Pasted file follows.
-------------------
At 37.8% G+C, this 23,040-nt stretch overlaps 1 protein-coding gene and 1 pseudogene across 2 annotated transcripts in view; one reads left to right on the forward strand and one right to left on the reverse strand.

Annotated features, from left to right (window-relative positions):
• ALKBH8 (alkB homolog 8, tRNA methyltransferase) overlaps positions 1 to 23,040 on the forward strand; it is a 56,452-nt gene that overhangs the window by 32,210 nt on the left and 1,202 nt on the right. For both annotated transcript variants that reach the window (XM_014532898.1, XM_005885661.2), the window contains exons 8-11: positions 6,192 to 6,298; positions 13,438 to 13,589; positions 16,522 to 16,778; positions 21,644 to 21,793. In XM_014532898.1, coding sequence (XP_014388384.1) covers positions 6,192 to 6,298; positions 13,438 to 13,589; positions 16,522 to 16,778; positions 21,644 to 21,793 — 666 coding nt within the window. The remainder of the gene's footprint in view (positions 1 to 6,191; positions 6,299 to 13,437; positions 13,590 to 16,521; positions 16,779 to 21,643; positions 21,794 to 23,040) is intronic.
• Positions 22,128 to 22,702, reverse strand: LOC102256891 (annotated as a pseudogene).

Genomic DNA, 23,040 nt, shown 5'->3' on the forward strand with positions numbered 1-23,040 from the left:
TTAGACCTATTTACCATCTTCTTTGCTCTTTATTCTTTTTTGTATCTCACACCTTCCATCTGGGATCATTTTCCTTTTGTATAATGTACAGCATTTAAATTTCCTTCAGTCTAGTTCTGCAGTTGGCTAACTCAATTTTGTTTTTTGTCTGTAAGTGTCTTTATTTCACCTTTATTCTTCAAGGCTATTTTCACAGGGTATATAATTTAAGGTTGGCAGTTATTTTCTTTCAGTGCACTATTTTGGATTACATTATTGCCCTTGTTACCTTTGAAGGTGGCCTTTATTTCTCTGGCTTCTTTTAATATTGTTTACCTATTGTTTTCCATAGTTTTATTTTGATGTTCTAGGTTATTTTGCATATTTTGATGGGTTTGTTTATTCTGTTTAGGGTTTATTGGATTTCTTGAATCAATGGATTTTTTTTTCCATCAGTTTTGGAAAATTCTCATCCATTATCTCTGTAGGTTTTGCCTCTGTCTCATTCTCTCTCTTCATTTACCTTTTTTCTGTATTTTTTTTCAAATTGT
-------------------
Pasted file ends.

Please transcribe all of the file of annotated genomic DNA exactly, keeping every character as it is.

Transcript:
At 37.8% G+C, this 23,040-nt stretch overlaps 1 protein-coding gene and 1 pseudogene across 2 annotated transcripts in view; one reads left to right on the forward strand and one right to left on the reverse strand.

Annotated features, from left to right (window-relative positions):
• ALKBH8 (alkB homolog 8, tRNA methyltransferase) overlaps positions 1 to 23,040 on the forward strand; it is a 56,452-nt gene that overhangs the window by 32,210 nt on the left and 1,202 nt on the right. For both annotated transcript variants that reach the window (XM_014532898.1, XM_005885661.2), the window contains exons 8-11: positions 6,192 to 6,298; positions 13,438 to 13,589; positions 16,522 to 16,778; positions 21,644 to 21,793. In XM_014532898.1, coding sequence (XP_014388384.1) covers positions 6,192 to 6,298; positions 13,438 to 13,589; positions 16,522 to 16,778; positions 21,644 to 21,793 — 666 coding nt within the window. The remainder of the gene's footprint in view (positions 1 to 6,191; positions 6,299 to 13,437; positions 13,590 to 16,521; positions 16,779 to 21,643; positions 21,794 to 23,040) is intronic.
• Positions 22,128 to 22,702, reverse strand: LOC102256891 (annotated as a pseudogene).

Genomic DNA, 23,040 nt, shown 5'->3' on the forward strand with positions numbered 1-23,040 from the left:
TTAGACCTATTTACCATCTTCTTTGCTCTTTATTCTTTTTTGTATCTCACACCTTCCATCTGGGATCATTTTCCTTTTGTATAATGTACAGCATTTAAATTTCCTTCAGTCTAGTTCTGCAGTTGGCTAACTCAATTTTGTTTTTTGTCTGTAAGTGTCTTTATTTCACCTTTATTCTTCAAGGCTATTTTCACAGGGTATATAATTTAAGGTTGGCAGTTATTTTCTTTCAGTGCACTATTTTGGATTACATTATTGCCCTTGTTACCTTTGAAGGTGGCCTTTATTTCTCTGGCTTCTTTTAATATTGTTTACCTATTGTTTTCCATAGTTTTATTTTGATGTTCTAGGTTATTTTGCATATTTTGATGGGTTTGTTTATTCTGTTTAGGGTTTATTGGATTTCTTGAATCAATGGATTTTTTTTTCCATCAGTTTTGGAAAATTCTCATCCATTATCTCTGTAGGTTTTGCCTCTGTCTCATTCTCTCTCTTCATTTACCTTTTTTCTGTATTTTTTTTCAAATTGT